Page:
LNG bunkering: some pros and cons [NGW MAGAZINE]
The shipping industry is going through its biggest fuel transition since moving from coal to oil in the early 1900s, ahead of stricter international rules on emissions coming into force next year. While oil-based products will continue to dominate the marine fuel market for decades to come, new caps on emissions also provide a greater opening for LNG.
The International Maritime Organisation (IMO) requires that vessels worldwide reduce the sulphur content of their fuels to 0.5% from January 1, compared with a current limit of 3.5%. Shipowners have several options for complying with this legislation. Many are investing in scrubbers, which strip sulphur particles from ships’ exhaust smoke. Others are switching from high-sulphur fuel oil (HSFO) to cleaner lower-sulphur fuel oil (LSFO), gas oil and LNG, with Wood Mackenzie projecting that global demand for HSFO will shrink from 3.5mn b/day to just 600,000 b/day next year.
LNG is by far the best option for marine transport, its advocates argue. First, there are its green credentials – not only does it release 99% less SOx emissions compared with HSFO, easily clearing IMO standards, but it also emits 80% less NOx, 25% less CO2 and 99% fewer fine particles. Proponents of LNG such as Finland’s Gasum, also insist that it is cost-competitive. The company carries out truck-to-ship, terminal-to-ship and ship-to-ship LNG refuelling in Finland, Sweden and Norway, operating one specialised bunkering vessel and another with bunkering capabilities.
“We talk to shipowners on a regular basis and they tell us how they are saving money with LNG,” Gasum’s vice president for natural gas and LNG, Kimmo Rahkamo, told NGW.
Past forecasts for the growth in LNG bunkering have disappointed. Sergei Jefimov, head of LNG supply and logistics at Estonia’s Eesti Gaas, blames this on the slump in fuel prices that followed the 2014 oil price crash.
“The cost case for LNG is now much better than it was a few years ago,” he told NGW.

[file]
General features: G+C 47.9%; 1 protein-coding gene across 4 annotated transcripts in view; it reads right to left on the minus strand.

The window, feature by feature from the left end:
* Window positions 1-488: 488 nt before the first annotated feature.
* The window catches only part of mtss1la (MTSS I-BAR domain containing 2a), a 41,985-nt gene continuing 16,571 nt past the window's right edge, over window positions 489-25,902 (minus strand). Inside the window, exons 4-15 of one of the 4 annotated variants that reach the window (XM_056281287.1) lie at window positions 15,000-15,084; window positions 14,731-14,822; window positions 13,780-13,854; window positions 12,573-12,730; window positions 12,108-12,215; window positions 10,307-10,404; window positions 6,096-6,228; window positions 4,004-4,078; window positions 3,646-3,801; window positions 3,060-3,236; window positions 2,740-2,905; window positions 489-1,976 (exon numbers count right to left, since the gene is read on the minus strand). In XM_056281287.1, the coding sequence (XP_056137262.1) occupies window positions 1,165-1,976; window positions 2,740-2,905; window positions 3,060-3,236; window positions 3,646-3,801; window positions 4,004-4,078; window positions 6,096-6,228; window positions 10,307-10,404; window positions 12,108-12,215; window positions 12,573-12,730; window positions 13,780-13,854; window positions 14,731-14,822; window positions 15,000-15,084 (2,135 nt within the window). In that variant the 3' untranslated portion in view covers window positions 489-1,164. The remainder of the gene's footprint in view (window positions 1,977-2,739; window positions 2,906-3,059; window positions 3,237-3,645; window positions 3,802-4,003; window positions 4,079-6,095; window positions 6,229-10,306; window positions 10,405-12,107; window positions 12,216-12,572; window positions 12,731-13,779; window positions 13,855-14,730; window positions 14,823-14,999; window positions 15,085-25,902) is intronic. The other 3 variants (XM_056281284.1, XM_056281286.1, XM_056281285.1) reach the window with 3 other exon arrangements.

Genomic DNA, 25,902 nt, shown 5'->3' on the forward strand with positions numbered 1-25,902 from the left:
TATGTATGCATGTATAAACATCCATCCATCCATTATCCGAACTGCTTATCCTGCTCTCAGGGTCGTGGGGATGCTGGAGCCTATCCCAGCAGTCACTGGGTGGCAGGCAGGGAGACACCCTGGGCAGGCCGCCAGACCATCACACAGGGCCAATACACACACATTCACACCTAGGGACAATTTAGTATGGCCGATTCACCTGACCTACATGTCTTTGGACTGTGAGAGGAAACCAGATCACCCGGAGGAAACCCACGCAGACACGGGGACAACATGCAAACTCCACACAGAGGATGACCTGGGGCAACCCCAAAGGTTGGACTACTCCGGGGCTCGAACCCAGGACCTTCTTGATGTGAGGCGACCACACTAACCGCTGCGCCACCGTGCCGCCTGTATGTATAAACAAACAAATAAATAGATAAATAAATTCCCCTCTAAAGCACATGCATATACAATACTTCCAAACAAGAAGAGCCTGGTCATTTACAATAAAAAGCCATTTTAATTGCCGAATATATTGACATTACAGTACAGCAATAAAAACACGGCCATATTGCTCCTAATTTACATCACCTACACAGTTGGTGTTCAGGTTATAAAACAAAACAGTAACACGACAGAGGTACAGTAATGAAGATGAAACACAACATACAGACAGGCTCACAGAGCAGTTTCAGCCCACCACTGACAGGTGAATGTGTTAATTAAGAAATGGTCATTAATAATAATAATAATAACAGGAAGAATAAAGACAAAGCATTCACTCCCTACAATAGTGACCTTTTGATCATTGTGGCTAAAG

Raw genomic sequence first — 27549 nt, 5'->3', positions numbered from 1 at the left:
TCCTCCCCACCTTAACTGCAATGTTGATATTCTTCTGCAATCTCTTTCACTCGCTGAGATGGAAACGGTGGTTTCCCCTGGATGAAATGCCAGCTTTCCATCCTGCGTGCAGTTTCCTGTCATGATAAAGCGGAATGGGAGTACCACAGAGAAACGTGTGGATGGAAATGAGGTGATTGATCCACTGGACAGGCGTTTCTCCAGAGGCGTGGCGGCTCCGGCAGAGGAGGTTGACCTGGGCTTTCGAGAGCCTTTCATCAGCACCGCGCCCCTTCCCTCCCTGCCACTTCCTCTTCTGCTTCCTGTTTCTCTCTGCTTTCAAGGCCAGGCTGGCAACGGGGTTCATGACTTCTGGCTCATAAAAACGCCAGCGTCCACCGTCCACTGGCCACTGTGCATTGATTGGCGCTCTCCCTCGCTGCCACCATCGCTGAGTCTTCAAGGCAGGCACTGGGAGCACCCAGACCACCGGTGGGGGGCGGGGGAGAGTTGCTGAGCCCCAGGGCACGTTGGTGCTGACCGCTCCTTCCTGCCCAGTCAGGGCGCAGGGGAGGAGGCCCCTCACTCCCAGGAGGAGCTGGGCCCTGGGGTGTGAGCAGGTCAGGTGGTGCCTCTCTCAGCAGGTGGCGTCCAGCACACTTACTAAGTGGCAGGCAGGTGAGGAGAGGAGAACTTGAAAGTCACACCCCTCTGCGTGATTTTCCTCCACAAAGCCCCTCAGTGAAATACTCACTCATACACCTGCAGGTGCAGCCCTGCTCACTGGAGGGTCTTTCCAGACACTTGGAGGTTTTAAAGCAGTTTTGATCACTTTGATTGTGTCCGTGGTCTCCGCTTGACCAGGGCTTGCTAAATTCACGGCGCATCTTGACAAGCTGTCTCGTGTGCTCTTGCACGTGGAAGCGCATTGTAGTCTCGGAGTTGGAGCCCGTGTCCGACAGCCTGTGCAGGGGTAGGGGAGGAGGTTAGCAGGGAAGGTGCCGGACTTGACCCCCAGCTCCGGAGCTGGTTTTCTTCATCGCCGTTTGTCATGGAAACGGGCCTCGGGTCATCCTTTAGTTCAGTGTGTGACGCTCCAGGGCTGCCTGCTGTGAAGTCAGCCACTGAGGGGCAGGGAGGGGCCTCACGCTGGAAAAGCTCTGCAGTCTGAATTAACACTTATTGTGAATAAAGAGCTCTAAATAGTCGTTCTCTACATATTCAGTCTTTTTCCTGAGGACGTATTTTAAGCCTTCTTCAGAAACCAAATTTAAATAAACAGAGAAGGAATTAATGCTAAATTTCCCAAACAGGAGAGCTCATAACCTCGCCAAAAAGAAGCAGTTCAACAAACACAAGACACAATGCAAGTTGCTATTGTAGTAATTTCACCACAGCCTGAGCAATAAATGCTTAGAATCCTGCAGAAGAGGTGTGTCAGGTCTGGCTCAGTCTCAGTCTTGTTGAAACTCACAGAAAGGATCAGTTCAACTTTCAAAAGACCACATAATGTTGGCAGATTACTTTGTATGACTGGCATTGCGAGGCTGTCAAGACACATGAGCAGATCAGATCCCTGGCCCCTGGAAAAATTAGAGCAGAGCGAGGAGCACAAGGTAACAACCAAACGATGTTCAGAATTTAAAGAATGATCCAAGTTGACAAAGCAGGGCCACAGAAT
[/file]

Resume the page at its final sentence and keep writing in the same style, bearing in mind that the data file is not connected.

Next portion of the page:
Eesti Gaas carries out bunkering in the Finnish ports of Helsinki and Hanko, and Tallinn in Estonia. Its main customer is a sister company called Tallink, which runs a passenger line between Estonia and Finland.
“[Low fuel prices] were a part of it, but I think the biggest factor is that shipping is a very conservative industry and going into something new takes time,” Rahkamo told NGW.
Times are changing, however. IMO rules are encouraging more shipowners to look at LNG seriously, as is consumer pressure on companies to reduce the overall carbon footprint of their activities.
“We are seeing more and more ships coming into the market; the pace is clearly increasing. It is now a global phenomenon rather than just happening in certain regions,” Rahkamo said. “There are frontrunners; shippers realising that the supply is there and the price is reasonable, so why not. And when others see their competitors getting cheaper fuel and reducing their emissions, they want to follow a similar path.”
Industry executives who spoke with NGW said passenger ships, such as ferries and larger-sized cruise ships, represented one of the biggest opportunities in the market at present. “But there are big opportunities everywhere, in cargo ships, container ships, ferries,” Jefimov said.
Executives were generally downbeat on the opportunities in retrofitting existing vessels to run on LNG, however, with growth expected to be confined mostly to newbuilds. “I’m not a great believer in these retrofits, especially in cargo vessels because they take up storage space,” Rahkamo said, referring to the lower energy intensity of LNG relative to conventional fuels. For existing vessels, especially older models, investing in scrubbers represents a cheaper and more convenient option.
The consensus is that there is more than enough capacity in terms of LNG production and infrastructure to support growing demand for bunkering. But a key challenge is geographical coverage. While some areas, such as Scandinavia, have spent years developing bunkering infrastructure, some regions such as the Asia-Pacific zone are only just getting started.